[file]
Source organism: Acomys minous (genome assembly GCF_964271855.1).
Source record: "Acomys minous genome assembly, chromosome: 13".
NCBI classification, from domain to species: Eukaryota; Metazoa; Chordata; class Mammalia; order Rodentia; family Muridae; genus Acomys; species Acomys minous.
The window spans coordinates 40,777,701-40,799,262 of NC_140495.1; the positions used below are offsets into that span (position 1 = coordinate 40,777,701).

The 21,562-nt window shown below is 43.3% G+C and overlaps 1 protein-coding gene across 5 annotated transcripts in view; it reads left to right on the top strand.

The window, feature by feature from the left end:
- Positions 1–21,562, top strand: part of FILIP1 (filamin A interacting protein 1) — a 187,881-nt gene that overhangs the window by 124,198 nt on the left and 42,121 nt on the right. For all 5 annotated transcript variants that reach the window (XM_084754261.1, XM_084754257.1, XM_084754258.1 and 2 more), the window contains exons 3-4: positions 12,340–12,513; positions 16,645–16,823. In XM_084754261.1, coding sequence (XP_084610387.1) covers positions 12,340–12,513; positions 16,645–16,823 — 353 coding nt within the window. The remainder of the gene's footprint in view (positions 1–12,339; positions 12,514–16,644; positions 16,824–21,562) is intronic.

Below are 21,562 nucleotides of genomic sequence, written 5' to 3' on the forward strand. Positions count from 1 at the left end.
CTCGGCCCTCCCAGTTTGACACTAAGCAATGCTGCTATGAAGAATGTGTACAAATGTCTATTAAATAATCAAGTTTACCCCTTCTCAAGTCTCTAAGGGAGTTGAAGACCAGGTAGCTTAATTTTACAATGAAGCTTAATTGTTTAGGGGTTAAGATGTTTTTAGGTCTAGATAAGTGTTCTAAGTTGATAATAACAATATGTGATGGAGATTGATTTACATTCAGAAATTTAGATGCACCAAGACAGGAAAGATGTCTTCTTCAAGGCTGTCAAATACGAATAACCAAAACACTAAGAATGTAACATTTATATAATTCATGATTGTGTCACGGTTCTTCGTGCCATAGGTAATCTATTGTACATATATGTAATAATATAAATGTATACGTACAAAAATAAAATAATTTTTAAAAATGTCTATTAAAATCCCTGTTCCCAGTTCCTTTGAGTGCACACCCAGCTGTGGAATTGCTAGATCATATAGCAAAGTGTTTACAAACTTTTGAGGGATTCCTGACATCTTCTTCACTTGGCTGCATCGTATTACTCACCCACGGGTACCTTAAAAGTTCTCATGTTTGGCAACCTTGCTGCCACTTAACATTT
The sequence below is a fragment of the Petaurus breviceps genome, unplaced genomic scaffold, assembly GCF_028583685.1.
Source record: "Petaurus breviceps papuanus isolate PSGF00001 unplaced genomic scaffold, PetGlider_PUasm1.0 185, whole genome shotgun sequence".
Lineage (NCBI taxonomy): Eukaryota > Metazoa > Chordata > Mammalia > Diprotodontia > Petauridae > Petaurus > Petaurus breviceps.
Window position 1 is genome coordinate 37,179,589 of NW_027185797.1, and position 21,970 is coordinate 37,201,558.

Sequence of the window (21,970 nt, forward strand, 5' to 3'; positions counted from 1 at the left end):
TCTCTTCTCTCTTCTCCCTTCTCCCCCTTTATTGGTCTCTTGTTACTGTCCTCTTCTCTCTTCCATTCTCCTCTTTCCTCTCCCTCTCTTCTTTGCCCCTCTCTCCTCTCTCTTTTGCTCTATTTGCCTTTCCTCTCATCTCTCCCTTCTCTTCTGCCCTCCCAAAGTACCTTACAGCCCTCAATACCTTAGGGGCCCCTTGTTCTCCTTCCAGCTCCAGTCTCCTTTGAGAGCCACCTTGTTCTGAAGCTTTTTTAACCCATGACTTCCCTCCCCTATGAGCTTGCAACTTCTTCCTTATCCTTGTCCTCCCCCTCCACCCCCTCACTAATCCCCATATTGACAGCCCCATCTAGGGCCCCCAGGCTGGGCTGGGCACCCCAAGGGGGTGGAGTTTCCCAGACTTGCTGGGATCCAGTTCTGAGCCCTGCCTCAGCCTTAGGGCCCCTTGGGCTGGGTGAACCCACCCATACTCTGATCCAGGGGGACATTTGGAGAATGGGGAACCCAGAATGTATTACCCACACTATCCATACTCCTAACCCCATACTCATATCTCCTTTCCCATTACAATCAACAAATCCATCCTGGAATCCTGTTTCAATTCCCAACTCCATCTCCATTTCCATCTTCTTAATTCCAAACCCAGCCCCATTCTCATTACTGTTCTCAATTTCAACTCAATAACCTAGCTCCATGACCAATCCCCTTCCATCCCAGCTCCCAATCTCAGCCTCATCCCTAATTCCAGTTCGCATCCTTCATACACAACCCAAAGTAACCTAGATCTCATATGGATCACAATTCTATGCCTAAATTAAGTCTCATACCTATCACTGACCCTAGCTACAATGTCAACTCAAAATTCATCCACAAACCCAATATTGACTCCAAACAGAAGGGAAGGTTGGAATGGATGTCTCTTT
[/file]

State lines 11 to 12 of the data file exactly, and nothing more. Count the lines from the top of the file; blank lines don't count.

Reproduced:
Source record: "Petaurus breviceps papuanus isolate PSGF00001 unplaced genomic scaffold, PetGlider_PUasm1.0 185, whole genome shotgun sequence".
Lineage (NCBI taxonomy): Eukaryota > Metazoa > Chordata > Mammalia > Diprotodontia > Petauridae > Petaurus > Petaurus breviceps.